The world of crypto is, in some ways, completely different from the world of more conventional finance, but there are some similarities. One of those similarities is a penchant for jargon. There are a few reasons why that might be so. The charitable version is that the unique and highly technical nature of crypto makes specificity in word choice important. The less charitable is that jargon is a good way of creating barriers to entry into a lucrative business and of making those that use it look and feel smarter than you.
Whatever the reason, though, the fact is that newcomers to crypto are often faced with a barrage of words and an assumption that they understand what those words mean. One example would be “decentralization”. It kind of sounds like a good thing and is usually used in that way in crypto, but what does it actually mean?
To understand it, you first have to understand its opposite, centralization.
The Collins English Dictionary defines centralization as “The concentration of administrative power in a central government, authority, etc.”, which basically describes what it means in the context of crypto. When it comes to monetary policy and currencies, though, there is a little more to it than that.
A centralized monetary system is that which most of us are used to. It is where a government or central bank controls the supply of money, and centralized institutions such as banks keep records of transactions. There is, inevitably, a degree of trust involved in that. We, as the owners of the money, trust that the issuing authority won’t devalue it too much by issuing more, and that the records they keep will be fair and accurate.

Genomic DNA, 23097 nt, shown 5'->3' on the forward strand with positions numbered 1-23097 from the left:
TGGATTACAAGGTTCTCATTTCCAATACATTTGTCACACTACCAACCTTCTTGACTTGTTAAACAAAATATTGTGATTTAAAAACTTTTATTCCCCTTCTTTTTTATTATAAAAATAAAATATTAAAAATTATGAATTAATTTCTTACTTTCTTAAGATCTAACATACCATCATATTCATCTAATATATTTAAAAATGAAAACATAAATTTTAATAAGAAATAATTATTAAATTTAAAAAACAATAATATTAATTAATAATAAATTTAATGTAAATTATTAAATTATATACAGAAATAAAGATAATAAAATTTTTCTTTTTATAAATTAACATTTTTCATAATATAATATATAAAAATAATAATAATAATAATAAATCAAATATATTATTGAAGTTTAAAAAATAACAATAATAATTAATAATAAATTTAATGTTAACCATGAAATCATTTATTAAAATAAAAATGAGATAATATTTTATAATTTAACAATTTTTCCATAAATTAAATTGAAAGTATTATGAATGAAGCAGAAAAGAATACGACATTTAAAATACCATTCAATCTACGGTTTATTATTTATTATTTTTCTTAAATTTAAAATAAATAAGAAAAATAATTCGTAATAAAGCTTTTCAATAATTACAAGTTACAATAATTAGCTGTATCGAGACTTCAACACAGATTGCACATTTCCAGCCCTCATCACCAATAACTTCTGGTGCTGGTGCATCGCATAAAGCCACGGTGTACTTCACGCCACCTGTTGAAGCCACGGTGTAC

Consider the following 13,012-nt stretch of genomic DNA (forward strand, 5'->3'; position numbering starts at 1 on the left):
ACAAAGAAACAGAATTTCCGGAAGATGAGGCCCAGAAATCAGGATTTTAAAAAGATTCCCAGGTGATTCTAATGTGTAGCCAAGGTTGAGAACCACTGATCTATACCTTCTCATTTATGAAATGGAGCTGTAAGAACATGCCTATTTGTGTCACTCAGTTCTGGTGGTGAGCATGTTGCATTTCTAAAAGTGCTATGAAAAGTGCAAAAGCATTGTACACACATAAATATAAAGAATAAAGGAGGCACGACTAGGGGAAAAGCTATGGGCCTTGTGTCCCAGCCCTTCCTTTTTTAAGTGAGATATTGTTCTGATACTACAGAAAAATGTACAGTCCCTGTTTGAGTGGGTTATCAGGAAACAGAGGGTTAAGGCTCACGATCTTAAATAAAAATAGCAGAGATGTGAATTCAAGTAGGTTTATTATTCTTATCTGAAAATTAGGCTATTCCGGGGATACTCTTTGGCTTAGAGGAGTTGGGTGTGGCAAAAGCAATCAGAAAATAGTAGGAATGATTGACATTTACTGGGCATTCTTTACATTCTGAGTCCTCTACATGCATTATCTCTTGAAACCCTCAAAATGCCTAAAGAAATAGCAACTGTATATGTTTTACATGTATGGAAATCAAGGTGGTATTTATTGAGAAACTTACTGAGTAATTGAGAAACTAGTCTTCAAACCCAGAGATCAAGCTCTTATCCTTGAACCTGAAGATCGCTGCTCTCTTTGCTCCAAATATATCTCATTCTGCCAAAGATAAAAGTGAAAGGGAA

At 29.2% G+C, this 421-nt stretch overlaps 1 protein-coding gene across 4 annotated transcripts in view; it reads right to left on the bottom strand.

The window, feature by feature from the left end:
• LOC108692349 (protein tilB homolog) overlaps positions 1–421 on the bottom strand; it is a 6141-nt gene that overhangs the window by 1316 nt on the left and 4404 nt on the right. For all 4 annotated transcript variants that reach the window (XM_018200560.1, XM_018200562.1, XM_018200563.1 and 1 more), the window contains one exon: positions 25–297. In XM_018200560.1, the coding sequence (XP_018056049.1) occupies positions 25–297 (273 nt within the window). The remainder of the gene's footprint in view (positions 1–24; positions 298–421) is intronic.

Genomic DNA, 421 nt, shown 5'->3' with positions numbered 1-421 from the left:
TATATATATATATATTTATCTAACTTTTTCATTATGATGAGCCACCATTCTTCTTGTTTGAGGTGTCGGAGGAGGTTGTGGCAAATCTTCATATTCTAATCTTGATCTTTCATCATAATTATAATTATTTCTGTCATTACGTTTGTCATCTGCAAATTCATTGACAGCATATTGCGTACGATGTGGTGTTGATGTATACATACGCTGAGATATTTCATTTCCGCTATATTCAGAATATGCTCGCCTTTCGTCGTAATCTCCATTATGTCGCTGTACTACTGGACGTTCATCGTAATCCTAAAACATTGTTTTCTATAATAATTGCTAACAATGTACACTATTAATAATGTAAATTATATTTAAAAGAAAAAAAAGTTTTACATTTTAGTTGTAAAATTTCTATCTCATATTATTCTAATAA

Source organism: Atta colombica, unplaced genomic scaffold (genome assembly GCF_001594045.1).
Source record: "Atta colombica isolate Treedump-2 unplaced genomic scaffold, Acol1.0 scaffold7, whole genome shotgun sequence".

Decentralization removes the need for trust. It is a system, such as that used in the Bitcoin network, where control of the system and record keeping goes to the users of a network or currency. No one user can unilaterally make a decision that will impact the others, and records are kept collectively and openly.
In crypto, you will often hear talk of two types of exchange, centralized and decentralized. The distinction here is also one of where control lies, but again there is a bit more to it than that.
If you use a centralized exchange, you deposit funds with them, and when you trade, the exchange uses a clearing house process to match your order with an order on the other side of the trade. The proceeds and cost of the trade are recorded as a plus and minus in the currencies involved in your account.
With a decentralized exchange, there is no middleman. You trade directly with someone else, with funds coming and going directly from your own wallet.
The financial world is in a state of flux right now. Conventional banks no longer have complete control, with people increasingly reluctant to hand them the power to make all of the decisions around money in a centralized fashion. When Natalie Brunell appeared on SmartFi’s podcast, Tilton Talks Crypto, she talked of how her trust in the banking system was eroded by the events of 2008 and 2009, leading her to investigate the trustless nature of Bitcoin, and there are many like her.
Decentralization provides the answer for people like Natalie, in that decentralized finance is about returning power over money to its users. There is no need to trust an individual or institution in a decentralized system and as a result, it reduces the risk of bad actors who do harm. And let’s face it, the crypto world saw enough of that in 2022 to last a lifetime.
Decentralization is by no means perfect. It can make transactions clumsy and slow, for example, as anyone who has ever executed a trade on a decentralized exchange knows all too well, and in today’s fast-moving crypto markets, that can be a big disadvantage. It does, however, have advantages in some situations over a centralized system, and as the world of finance continues to develop, it will play an increasingly large role.